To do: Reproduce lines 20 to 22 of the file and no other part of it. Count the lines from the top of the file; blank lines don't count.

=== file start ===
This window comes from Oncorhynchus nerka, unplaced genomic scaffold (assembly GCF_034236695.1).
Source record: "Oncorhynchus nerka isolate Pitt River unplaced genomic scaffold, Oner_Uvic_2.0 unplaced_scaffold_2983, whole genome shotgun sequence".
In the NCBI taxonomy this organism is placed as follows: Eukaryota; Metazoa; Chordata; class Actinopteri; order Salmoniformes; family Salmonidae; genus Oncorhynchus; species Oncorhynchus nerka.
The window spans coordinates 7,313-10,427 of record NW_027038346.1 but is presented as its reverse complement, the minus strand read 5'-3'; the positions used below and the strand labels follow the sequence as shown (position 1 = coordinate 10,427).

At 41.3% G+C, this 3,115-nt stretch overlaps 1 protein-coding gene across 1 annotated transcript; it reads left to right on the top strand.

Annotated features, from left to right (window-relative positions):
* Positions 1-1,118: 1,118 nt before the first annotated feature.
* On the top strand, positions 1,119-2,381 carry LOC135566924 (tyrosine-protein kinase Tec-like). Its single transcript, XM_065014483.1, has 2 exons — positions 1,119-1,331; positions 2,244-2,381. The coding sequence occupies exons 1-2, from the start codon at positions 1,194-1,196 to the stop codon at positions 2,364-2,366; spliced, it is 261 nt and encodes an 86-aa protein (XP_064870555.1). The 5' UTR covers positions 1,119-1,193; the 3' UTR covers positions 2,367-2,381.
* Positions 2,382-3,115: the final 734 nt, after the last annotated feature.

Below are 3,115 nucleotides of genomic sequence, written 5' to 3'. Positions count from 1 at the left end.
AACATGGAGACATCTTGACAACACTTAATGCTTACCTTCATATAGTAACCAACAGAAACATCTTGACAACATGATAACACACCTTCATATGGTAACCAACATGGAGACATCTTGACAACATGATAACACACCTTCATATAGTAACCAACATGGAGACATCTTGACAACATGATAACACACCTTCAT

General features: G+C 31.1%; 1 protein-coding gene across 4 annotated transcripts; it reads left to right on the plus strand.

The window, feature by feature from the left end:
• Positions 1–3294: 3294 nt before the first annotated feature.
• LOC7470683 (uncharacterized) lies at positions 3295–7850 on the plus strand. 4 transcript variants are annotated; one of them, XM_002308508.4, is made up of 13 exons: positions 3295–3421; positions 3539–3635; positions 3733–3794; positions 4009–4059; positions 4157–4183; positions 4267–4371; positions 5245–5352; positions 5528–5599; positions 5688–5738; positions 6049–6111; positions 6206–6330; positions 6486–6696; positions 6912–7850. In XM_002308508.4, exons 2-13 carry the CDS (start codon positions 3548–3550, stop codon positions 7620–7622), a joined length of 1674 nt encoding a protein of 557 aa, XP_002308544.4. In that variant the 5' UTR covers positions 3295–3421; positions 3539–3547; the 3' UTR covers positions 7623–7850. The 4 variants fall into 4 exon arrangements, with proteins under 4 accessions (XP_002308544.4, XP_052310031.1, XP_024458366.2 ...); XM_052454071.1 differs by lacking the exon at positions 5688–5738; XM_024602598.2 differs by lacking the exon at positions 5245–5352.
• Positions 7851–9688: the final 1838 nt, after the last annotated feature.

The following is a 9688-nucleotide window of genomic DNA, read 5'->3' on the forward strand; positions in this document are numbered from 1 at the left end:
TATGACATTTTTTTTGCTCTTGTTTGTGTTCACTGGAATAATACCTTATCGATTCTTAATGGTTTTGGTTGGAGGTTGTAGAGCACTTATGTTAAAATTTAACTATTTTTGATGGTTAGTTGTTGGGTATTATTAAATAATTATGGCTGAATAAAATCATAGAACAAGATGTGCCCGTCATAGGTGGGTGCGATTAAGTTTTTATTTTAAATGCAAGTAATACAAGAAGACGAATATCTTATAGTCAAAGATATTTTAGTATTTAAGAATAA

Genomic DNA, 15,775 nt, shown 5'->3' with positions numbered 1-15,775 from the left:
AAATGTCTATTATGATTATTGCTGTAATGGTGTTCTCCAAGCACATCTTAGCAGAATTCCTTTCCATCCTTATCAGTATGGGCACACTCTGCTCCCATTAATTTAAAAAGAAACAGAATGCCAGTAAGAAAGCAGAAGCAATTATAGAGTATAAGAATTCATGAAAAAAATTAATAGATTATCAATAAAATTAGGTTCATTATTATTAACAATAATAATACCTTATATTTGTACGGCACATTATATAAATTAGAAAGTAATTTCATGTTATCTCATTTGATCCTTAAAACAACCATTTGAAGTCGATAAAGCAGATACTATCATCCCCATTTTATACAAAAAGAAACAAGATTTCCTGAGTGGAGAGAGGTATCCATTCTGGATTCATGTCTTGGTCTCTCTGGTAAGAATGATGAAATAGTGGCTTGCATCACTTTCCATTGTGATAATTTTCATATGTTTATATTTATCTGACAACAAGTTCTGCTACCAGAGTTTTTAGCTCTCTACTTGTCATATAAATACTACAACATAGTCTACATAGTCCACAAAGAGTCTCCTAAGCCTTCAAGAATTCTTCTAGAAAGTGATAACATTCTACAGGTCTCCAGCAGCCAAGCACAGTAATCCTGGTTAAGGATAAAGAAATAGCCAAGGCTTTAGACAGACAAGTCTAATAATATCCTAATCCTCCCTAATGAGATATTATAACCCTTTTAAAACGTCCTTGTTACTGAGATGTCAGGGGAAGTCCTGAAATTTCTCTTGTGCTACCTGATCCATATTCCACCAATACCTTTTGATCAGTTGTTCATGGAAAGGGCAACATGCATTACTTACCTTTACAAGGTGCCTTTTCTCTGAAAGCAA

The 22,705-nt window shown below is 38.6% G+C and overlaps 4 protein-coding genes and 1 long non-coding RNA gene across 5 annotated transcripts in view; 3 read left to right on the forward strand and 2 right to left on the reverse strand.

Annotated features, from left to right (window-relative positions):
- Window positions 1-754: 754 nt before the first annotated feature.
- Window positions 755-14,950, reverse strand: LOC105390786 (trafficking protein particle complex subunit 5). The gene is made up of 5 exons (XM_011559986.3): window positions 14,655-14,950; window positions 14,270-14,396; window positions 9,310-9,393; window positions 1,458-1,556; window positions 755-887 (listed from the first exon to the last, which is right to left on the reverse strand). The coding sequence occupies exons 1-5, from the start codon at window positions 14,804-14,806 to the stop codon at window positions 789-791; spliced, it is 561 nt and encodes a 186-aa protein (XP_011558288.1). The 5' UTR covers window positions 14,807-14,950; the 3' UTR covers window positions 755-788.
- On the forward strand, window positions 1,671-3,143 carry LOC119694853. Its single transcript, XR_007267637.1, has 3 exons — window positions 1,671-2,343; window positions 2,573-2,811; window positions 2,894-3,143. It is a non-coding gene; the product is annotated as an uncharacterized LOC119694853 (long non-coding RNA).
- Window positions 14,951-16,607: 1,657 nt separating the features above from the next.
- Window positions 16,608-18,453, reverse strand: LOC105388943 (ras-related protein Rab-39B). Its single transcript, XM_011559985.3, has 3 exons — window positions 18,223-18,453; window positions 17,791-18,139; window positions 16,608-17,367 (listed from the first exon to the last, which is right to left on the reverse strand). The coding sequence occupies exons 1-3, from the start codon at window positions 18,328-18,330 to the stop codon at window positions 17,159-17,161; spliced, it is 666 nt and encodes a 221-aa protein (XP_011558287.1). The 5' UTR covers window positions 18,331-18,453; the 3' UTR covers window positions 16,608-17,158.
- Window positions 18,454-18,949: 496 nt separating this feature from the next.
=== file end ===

AAATGTCTATTATGATTATTGCTGTAATGGTGTTCTCCAAGCACATCTTAGCAGAATTCCTTTCCATCCTTATCAGTATGGGCACACTCTGCTCCCATTAATTTAAAAAGAAACAGAATGCCAGTAAGAAAGCAGAAGCAATTATAGAGTATAAGAATTCATGAAAAAAATTAATAGATTATCAATAAAATTAGGTTCATTATTATTAACAATAATAATACCTTATATTTGTACGGCACATTATATAAATTAGAAAGTAATTTCATGTTATCTCATTTGATCCTTAAAACAACCATTTGAAGTCGATAAAGCAGATACTATCATCCCCATTTTATACAAAAAGAAACAAGATTTCCTGAGTGGAGAGAGGTATCCATTCTGGATTCATGTCTTGGTCTCTCTGGTAAGAATGATGAAATAGTGGCTTGCATCACTTTCCATTGTGATAATTTTCATATGTTTATATTTATCTGACAACAAGTTCTGCTACCAGAGTTTTTAGCTCTCTACTTGTCATATAAATACTACAACATAGTCTACATAGTCCACAAAGAGTCTCCTAAGCCTTCAAGAATTCTTCTAGAAAGTGATAACATTCTACAGGTCTCCAGCAGCCAAGCACAGTAATCCTGGTTAAGGATAAAGAAATAGCCAAGGCTTTAGACAGACAAGTCTAATAATATCCTAATCCTCCCTAATGAGATATTATAACCCTTTTAAAACGTCCTTGTTACTGAGATGTCAGGGGAAGTCCTGAAATTTCTCTTGTGCTACCTGATCCATATTCCACCAATACCTTTTGATCAGTTGTTCATGGAAAGGGCAACATGCATTACTTACCTTTACAAGGTGCCTTTTCTCTGAAAGCAA

The 22,705-nt window shown below is 38.6% G+C and overlaps 4 protein-coding genes and 1 long non-coding RNA gene across 5 annotated transcripts in view; 3 read left to right on the forward strand and 2 right to left on the reverse strand.

Annotated features, from left to right (window-relative positions):